For many years, Wonderland's flagship ride was The Bush Beast which was the largest wooden roller coaster in Australia. Australia's Wonderland also claimed that it was the largest wooden rollercoaster in the Southern Hemisphere. The Beastie, a smaller version of The Bush Beast which catered to younger riders, was also one of the original rides. The park would later add rides such as the Demon (1992) and Space Probe 7 (1995; sponsored by the Seven Network, who bought naming rights to the ride. After this contract expired, the ride dropped the '7' from its name).
Wonderland expanded, now known as Wonderland Sydney it featured an all new water park known as The Beach, which first opened in 1988. Unlike the rest of the park, which remained open year-round, The Beach was a seasonal attraction which closed during the winter months (April–September). In 1990 Wonderland opened the Australian Wildlife Park . Another attraction named The Outback Woolshed was added in 1995, along with an a-la-carte style restaurant.
Eventually, in 1992, all of the Taft Broadcasting Parks were sold to Viacom and re-branded as Paramount Parks.However, Taft only had a minority stake in Australia's Wonderland and sold their stake to other Australian investors. Today, the five Paramount Parks continue successful operation, purchased in 2006 by amusement park operator Cedar Fair.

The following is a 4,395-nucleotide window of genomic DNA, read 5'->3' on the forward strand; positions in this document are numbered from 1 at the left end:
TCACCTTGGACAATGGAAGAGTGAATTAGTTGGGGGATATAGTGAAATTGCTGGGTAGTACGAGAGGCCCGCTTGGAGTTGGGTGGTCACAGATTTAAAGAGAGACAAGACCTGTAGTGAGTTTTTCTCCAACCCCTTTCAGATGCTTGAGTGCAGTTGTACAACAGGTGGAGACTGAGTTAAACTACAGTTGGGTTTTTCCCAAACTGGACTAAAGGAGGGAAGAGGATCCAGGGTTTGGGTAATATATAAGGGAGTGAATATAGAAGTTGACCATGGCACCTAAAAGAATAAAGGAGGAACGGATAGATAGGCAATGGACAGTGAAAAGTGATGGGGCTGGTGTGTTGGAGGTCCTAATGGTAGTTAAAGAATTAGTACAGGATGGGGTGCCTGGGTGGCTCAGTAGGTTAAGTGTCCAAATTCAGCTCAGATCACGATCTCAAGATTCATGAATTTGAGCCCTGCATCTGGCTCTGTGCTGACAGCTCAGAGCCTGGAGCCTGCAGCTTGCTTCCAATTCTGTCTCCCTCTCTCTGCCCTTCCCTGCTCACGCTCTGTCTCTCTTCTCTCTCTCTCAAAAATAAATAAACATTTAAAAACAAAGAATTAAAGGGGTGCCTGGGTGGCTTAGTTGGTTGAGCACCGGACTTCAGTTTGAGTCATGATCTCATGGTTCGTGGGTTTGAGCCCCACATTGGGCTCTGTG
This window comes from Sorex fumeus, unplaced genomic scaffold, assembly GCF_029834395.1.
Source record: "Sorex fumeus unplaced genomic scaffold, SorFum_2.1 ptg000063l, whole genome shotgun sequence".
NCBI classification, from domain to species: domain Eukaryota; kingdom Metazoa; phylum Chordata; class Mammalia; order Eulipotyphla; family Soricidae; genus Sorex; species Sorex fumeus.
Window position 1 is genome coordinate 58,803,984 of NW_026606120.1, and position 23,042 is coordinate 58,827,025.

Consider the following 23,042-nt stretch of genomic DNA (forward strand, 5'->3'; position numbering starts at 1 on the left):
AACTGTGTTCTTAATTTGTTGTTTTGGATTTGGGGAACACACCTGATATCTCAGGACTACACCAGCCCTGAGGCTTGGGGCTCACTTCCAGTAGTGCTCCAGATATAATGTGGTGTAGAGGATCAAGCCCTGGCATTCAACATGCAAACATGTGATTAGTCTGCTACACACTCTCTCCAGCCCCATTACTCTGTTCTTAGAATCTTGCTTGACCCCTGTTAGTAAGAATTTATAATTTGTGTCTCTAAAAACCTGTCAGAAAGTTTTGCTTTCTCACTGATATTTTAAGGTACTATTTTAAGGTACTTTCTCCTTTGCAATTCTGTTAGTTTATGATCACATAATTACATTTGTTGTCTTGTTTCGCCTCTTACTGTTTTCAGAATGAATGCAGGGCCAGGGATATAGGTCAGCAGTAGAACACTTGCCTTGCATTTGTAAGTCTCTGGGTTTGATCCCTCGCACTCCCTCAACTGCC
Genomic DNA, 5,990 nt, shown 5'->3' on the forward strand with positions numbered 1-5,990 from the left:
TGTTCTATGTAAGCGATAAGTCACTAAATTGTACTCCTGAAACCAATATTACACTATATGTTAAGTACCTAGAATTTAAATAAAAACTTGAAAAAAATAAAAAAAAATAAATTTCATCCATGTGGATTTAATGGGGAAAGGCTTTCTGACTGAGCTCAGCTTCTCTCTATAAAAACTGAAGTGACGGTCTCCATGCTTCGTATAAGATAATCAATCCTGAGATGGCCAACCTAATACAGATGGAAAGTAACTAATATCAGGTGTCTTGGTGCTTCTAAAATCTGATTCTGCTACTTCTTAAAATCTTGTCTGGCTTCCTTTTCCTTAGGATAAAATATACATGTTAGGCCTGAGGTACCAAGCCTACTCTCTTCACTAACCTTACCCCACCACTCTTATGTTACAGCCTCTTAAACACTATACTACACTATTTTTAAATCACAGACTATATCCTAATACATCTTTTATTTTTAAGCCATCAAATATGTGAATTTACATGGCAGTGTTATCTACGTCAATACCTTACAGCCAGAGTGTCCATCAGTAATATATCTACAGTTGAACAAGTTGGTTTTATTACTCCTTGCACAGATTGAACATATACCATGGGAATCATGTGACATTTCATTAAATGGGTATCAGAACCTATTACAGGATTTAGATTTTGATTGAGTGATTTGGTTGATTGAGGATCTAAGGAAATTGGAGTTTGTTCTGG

Interestingly, many of Australia's Wonderland's rides correlate to the rides at the former Paramount Parks still in operation today. The Bush Beast was identical to wooden roller coasters at Canada's Wonderland, and Kings Dominion.
The park was sold in 1997 to the Kuala Lumpur, Malaysia-based Sunway Group. Only one ride, Skyrider which was the former cable car at the Sydney Showgrounds, was added between the 1997 takeover and the park's closure.
Sunway Group stated the September 11 attacks, the 2002 Bali bombings, the collapse of HIH Insurance, the SARS virus, the bird flu virus, "consistent losses" on the Asian financial crisis, the collapse of Ansett Australia, the Iraq War and the 2003 bushfires all contributed to the park's closure. The Sydney Morning Herald stated that Sunway Group "blames Wonderland's demise on everything except poor management".